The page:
Two exceptional roots rock bands joined forces at The Greek Theatre in Los Angeles. On a balmy night when the world was mourning the loss of the legendary soul singer Aretha Franklin, Dispatch and Nahko and Medicine for the People brought together a few thousand fans preaching love, harmony and peace while uplifting spirits in a way that only music can.
Nahko Bear fronts his six-piece band Nahko and Medicine for the People with passion, charm, emotional vocals and exceptional musicianship. His songwriting is inspired by a desire to bridge cultural gaps. The band’s opening set at The Greek included expressive versions of “Directions,” “Make a Change” and “Love Letter from God,” all from their 2016 “HOKA” album. The band was joined by vocalist Raye Zaragoza on a couple of tunes including the beautiful ballad “Creation’s Daughter” from the “My Name is Nahko” album released in 2017.
Late in the set, everyone in the band except violinist Tim Snider left the stage. Snider finger picked a beautiful electric violin, connected to a sustain-repeater pedal, to produce an infectious beat. As the beat repeated, he switched to a bow and played a wild solo for several minutes. The rest of the band came back out and with the rhythmic beat continuing, Nahko talked fervently about young people in America being able to make their own choices before launching into “Dear Brother,” a song about bigotry, racism and police brutality.
For the set closing “Build a Bridge,” Nahko brought out Brad Corrigan and JR from Dispatch to help out on percussion. The song was a romping jam with Snider, lead guitarist Chase Makai, bassist Patricio Zuñiga Labarca and drummer Justin Chittams all taking solos. Brad and JR from Dispatch flanked Nahko and banged out heavy beats for a percussion duel with Chittams. Finally, the rest of the band brought the melody back for the rollicking conclusion to the energetic set.
After a set break, the guys from Dispatch hit the dark, smoky stage and came out firing. The band, formed in 1996, is known for their social activism, charity work and school-improvement projects. Core group members Brad Corrigan, Chad Stokes Urmston and Pete Heimbold were joined by Mike Sawitzke, JR (Joe Reed) and Matt Embree. Each band member is a multi-instrumentalist, so instrument swaps took place throughout the set. The band also produced amazing harmonies with Corrigan and Urmston handling the bulk of the lead vocal duties.
The early part of the set was all electric as Urmston and Heimbold exchanged guitar and bass on songs like “Skin the Rabbit,” “Bats in the Belfry” and “Painted Yellow Lines.” When the band launched into “Bang Bang,” the title track from their second album released in 1997, the crowd went wild and sang along. Matt Embree did a killer solo on his Fender Stratocaster and near the end of the song the band broke into a “R-E-S-P-E-C-T” chant in loving memory of Aretha Franklin.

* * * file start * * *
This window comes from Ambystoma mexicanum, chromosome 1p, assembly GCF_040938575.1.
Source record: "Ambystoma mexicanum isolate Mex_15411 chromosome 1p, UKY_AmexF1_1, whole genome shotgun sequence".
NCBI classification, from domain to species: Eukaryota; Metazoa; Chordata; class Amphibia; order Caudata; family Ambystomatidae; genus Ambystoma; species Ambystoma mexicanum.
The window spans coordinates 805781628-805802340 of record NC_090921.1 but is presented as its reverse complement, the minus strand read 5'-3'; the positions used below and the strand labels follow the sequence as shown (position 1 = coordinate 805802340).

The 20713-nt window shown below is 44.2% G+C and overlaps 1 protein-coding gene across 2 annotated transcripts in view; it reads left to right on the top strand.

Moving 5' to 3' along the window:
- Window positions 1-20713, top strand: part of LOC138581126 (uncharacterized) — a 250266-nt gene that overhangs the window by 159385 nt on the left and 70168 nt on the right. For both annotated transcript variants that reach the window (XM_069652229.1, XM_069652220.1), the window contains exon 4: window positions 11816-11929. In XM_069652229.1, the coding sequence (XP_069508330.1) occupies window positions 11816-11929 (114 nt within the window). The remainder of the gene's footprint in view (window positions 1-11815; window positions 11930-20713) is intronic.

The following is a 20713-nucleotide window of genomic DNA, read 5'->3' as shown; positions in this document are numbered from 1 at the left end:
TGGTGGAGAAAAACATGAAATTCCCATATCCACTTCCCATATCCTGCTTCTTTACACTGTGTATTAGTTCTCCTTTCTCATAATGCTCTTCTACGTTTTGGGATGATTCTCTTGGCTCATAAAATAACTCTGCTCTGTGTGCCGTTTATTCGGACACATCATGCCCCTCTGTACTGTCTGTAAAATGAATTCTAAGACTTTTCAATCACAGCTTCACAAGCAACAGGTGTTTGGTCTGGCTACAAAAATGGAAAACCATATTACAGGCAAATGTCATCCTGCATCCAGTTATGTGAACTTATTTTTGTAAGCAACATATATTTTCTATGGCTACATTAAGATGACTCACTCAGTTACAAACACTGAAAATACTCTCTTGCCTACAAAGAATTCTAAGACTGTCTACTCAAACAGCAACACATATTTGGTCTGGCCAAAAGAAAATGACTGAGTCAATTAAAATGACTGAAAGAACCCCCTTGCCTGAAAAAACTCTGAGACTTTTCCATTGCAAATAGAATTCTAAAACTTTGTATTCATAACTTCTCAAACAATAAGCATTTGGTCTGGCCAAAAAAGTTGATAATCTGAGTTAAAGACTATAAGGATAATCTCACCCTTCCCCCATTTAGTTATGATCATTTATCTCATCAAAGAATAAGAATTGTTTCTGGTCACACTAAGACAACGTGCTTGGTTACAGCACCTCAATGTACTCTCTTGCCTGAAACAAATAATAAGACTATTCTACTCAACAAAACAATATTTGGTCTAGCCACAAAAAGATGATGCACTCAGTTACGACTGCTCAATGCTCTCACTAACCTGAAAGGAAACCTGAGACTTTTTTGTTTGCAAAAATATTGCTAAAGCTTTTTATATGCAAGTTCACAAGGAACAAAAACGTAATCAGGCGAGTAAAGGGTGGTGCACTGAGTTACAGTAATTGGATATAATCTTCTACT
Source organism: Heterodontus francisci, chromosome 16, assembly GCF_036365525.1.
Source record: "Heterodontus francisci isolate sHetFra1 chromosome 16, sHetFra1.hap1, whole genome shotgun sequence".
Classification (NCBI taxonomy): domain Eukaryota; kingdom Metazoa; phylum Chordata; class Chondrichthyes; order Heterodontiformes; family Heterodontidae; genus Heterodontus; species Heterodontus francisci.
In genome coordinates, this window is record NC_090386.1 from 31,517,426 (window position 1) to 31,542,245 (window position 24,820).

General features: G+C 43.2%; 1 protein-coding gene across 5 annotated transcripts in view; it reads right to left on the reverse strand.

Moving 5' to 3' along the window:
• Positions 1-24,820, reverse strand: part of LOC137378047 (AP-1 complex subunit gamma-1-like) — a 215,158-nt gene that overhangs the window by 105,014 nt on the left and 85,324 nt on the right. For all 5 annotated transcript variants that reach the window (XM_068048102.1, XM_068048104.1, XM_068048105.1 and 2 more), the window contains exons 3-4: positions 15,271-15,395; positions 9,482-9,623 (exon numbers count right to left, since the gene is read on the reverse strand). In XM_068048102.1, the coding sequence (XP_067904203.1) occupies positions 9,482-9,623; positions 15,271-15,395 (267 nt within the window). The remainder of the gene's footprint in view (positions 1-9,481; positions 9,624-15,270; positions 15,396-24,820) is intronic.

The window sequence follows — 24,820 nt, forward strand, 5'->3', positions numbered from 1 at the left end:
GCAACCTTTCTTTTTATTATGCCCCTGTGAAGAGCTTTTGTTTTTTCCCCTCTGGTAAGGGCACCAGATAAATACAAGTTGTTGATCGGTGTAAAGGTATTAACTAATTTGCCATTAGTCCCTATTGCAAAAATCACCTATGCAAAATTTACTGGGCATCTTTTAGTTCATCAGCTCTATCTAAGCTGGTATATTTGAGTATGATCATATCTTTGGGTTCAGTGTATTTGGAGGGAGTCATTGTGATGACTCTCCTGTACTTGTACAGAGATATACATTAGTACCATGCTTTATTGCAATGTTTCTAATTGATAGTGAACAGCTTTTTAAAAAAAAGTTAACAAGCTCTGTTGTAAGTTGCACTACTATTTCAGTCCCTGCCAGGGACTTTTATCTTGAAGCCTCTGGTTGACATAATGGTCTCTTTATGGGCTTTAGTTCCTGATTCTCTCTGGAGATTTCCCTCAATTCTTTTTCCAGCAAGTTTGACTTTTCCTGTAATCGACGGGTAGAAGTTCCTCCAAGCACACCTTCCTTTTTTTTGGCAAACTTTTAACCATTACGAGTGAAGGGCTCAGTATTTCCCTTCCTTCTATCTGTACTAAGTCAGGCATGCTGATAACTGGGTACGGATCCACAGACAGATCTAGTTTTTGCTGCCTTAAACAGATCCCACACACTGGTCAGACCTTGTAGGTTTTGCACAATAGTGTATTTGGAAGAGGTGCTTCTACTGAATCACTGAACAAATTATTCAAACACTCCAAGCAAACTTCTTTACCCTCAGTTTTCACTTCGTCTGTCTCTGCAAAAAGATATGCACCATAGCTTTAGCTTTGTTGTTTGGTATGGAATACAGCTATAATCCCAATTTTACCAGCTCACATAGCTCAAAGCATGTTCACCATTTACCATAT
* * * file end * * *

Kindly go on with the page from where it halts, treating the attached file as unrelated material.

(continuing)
The band teased an acoustic section of the show with “Midnight Lorry” but that quickly returned to electric as Mike Sawitzke nailed an intense solo on his Gibson hollow-body guitar. At the end of “Midnight Lorry” the group moved to the front of the stage with acoustic instruments and stripped-down drum kits for “Flying Horses.” Next came an amazing cover of the Grateful Dead classic “Uncle John’s Band” that had incredible harmonies by all the band members as well as a loud singalong from the audience.
Tim Snider from Nahko and Medicine for the People came out to play violin on “Flag” as he and Embree traded licks. Snider departed and the band went back to electric with their normal stage set up for “Open Up” and “General.” They also played a new song called “Came for the Fire.” The band moved back to the front of the stage for more amplified acoustic performances on “Wild Ones” and “Elias” to end the set.
After a brief break, the Dispatch came back out to the stage for an encore. Brad Corrigan said they were having too much fun to leave and introduced a new song “Black Land Prairie,” from their album “Location 13” that will drop in Fall 2018. They then brought out Nahko Bear and Raye Zaragoza to help with “Out Loud” from “Bang Bang” as the enlarged ensemble produced more excellent harmonies. That song segued into a cover of the Beatle’s classic “Don’t Let Me Down” rearranged with more of a reggae vibe. It segued back to the conclusion of “Out Loud.”
For the finale, the band invited all the remaining members of Nahko and Medicine for the People to the stage for a raucous jam on “Letter to Lady J,” another new song from the forthcoming Dispatch album. The tune was inspired by the death of Trayvon Martin, followed by Michael Brown and Tamir Rice. It was written to bring attention to police brutality and the overuse of violence and lack of accountability. The combined bands spread the message and jammed hard until the final notes before taking a group bow and saying goodnight.
For over fifty years, Aretha Franklin used her voice to deliver music for civil rights, social justice and freedom. Music has always moved people emotionally, while raising social and political issues. On this hot Thursday night in Los Angeles, Dispatch and Nahko and Medicine for the People, two bands that make beautiful roots rock music expressed their political, social and societal views and upheld Franklin’s legacy. They conveyed important messages and entertained an audience who listened intently while enthusiastically enjoying their performance.